dent to assume that mixtures of different substances (i.e., chemical reaction mixtures) will be more toxic than their most toxic ingredient. Furthermore, chemical reactions involving two or more substances may form reaction products that are significantly more toxic than the starting reactants. This possibility of generating toxic reaction products may not be anticipated by the laboratory worker in cases where the reactants are mixed unintentionally. For example, inadvertent mixing of formaldehyde (a common tissue fixative) and hydrogen chloride could result in the generation of bis(chloromethyl)ether, a potent human carcinogen.
It is essential that all laboratory workers understand certain basic principles of toxicology and learn to recognize the major classes of toxic and corrosive chemicals. The next sections of this chapter summarize the key concepts involved in assessing the risks associated with the use of toxic chemicals in the laboratory.
Toxicology, the science of poisons, is the study of the adverse effects of chemicals on living systems. The basic tenet of toxicology is that no substance is entirely safe and that all chemicals result in some toxic effects if a high enough amount (dose) of the substance comes in contact with a living system. Paracelsus (1493-1541) elegantly articulated this simple concept five centuries ago when he noted, "All substances are poisons; there is none which is not a poison. The right dose differentiates a poison...." This is perhaps the most important concept for all laboratory workers to be cognizant of. For example, ingestion of water, a vital substance for life, can result in death if a sufficiently large amount (i.e., gallons) is ingested at one time. On the other hand, sodium cyanide, a highly lethal chemical, will produce no permanent effects if a living system is exposed to a sufficiently low dose. The single most important factor that determines whether a substance will be harmful (or, conversely, safe) to an individual is the relationship between the amount (or concentration) of the chemical and the toxic effect it produces. For all chemicals, there is a range of concentrations that result in a graded effect between the extremes of no effect and death. In toxicology, this is referred to as the dose-response relationship for the chemical. The dose is the amount of the chemical and the response is the effect of the chemical. This relationship is unique for each chemical, although for many similar types of chemicals, the dose-response relationships are very similar. Among the thousands of laboratory chemicals, there is clearly a wide spectrum of doses that are required to produce toxic effects and, in some cases, even death. For most chemicals, a threshold dose has been established (by rule or by consensus) below which a chemical is not considered to be harmful.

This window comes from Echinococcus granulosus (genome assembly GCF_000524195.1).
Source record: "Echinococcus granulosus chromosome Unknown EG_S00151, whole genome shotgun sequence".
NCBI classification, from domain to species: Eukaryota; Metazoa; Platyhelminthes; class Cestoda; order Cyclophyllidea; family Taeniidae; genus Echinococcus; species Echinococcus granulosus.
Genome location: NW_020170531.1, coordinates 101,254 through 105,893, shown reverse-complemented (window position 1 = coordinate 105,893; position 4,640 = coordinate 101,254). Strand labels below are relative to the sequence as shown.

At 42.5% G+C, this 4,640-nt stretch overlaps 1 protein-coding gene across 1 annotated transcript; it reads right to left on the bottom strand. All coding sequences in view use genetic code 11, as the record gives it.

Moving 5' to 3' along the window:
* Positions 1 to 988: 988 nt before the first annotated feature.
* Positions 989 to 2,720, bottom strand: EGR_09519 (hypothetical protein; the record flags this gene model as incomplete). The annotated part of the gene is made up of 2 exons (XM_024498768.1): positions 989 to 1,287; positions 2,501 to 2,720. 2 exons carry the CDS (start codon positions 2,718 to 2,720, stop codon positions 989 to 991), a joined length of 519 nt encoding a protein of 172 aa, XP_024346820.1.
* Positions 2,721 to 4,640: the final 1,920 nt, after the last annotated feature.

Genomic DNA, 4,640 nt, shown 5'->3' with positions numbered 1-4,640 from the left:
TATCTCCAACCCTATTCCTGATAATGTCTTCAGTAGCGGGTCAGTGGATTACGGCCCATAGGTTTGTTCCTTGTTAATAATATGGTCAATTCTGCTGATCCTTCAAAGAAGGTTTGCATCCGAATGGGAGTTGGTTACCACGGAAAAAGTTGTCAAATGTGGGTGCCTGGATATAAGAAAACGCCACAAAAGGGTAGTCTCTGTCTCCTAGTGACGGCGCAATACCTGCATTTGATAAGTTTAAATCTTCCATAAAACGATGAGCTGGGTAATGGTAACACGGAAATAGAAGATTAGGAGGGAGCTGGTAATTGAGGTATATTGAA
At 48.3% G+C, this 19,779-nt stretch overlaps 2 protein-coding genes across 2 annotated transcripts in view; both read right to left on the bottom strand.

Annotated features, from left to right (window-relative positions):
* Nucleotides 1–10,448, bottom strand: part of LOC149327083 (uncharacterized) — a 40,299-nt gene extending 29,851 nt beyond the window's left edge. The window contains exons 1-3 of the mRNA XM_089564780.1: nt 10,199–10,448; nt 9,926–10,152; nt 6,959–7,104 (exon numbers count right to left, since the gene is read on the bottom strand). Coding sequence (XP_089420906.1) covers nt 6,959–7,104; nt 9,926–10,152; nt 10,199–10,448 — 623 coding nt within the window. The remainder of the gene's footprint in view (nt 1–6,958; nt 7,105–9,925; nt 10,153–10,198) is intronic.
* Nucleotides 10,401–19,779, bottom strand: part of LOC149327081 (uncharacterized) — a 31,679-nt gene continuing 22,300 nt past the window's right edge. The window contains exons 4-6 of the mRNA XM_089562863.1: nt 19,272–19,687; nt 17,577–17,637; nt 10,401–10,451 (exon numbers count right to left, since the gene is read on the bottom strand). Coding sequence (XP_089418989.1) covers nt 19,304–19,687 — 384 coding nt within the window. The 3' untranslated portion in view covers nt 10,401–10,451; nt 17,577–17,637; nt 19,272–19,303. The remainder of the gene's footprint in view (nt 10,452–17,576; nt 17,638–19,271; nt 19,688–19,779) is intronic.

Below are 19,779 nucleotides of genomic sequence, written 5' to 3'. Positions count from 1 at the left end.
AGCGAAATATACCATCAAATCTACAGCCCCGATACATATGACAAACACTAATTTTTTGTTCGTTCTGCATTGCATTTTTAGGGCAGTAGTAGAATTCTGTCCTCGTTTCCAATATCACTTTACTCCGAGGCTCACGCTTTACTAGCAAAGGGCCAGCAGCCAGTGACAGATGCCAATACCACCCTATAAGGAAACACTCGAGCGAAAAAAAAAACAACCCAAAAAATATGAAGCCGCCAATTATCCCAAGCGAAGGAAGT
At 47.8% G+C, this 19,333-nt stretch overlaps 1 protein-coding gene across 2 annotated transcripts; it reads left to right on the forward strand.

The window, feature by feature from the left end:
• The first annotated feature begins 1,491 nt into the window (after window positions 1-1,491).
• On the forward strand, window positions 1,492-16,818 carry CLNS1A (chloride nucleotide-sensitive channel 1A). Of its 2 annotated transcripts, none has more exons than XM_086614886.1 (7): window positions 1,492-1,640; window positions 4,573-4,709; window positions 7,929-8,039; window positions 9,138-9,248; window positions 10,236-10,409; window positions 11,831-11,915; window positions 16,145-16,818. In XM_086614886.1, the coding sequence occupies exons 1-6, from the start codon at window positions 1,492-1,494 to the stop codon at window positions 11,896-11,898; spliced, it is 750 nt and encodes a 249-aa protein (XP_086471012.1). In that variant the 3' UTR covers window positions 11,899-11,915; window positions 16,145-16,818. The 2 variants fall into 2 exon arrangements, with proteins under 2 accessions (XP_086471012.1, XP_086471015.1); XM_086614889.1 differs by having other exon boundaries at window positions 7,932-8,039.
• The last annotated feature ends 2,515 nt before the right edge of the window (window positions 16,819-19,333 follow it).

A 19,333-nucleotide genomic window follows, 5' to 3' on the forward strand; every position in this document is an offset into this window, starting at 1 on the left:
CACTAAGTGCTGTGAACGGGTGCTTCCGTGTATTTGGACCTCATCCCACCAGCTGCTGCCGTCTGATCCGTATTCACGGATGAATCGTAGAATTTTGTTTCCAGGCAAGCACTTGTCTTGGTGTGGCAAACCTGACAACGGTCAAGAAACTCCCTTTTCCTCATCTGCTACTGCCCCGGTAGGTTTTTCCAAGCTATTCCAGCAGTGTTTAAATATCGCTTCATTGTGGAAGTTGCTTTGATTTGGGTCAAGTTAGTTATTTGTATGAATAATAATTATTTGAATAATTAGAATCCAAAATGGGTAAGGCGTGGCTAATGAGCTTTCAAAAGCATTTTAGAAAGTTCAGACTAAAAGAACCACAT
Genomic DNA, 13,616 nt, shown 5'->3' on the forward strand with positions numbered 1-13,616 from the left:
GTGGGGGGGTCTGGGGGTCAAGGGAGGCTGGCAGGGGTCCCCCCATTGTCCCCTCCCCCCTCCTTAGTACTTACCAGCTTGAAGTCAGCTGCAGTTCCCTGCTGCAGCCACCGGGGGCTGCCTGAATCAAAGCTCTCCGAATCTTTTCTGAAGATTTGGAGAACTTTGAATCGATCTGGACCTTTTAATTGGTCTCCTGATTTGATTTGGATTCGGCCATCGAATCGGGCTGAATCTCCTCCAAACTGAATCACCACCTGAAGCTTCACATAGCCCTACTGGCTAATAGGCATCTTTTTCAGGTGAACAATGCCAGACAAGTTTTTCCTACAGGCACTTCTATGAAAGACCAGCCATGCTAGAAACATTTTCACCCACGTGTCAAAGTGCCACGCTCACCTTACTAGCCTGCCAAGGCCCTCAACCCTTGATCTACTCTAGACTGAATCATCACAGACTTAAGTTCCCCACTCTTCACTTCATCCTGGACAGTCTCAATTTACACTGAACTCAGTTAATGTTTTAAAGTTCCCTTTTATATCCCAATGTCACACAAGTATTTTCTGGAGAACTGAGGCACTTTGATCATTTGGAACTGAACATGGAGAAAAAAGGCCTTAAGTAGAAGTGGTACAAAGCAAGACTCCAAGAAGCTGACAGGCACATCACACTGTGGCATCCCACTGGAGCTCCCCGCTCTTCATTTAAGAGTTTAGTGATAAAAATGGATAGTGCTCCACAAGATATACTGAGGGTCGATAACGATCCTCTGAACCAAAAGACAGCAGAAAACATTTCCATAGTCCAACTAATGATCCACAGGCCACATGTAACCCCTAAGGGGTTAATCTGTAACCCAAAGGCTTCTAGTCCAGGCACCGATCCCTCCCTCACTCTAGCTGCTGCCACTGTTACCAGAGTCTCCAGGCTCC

Some chemicals (e.g., dioxin) will produce death in laboratory animals upon exposure to microgram doses and therefore are obviously extremely toxic. Other substances, however, may have no harmful effects following doses in excess of several grams. One way to evaluate the acute toxicity (i.e., the toxicity occurring after a single exposure) of laboratory chemicals involves consideration of their lethal dose 50 (LD50) or lethal concentration 50 (LC50) value. The LD50 is defined as the amount of a chemical that when ingested, injected, or applied to the skin of a test animal under controlled laboratory conditions will kill one-half (50%) of the animals. The LD50 is usually expressed in units of milligrams or grams per kilogram of body weight. For volatile chemicals (i.e., chemicals with sufficient vapor pressure that inhalation is an important route of chemical entry into the body), the LC50 is often reported instead of the LD50. The LD50 is the concentration of the chemical in air that will kill 50% of the test animals exposed to it. The LC50 is usually given in units of parts per million, milligrams per liter, or milligrams per cubic meter. Also reported are LC10, and LD10 values, which are defined as the lowest concentration or dose that causes the death of test animals. In general, the larger the value of the LD50 or LC50, the more chemical it takes to kill the test animals and therefore the lower the toxicity of the chemical. Although lethal dose values may vary among animal species and between animals and humans, the relative toxicity of different substances is usually relatively constant, and chemicals that are highly toxic to animals are generally highly toxic to humans.
Toxic effects of chemicals can occur after single (acute), intermittent (repeated), or long-term, repeated (chronic) exposure. An acutely toxic substance can cause damage as the result of a single, short-duration exposure. Hydrogen cyanide, hydrogen sulfide, and nitrogen dioxide are examples of acute toxins. In contrast, a chronically toxic substance causes damage after repeated or long-duration exposure or causes damage that becomes evident only after a long latency period. Chronic toxins include all carcinogens, reproductive toxins, and certain heavy metals (e.g., mercury, lead) and their compounds. Many chronic toxins are extremely dangerous because of their long latency periods: the cumulative effect of low exposures to such substances may not become apparent for many years.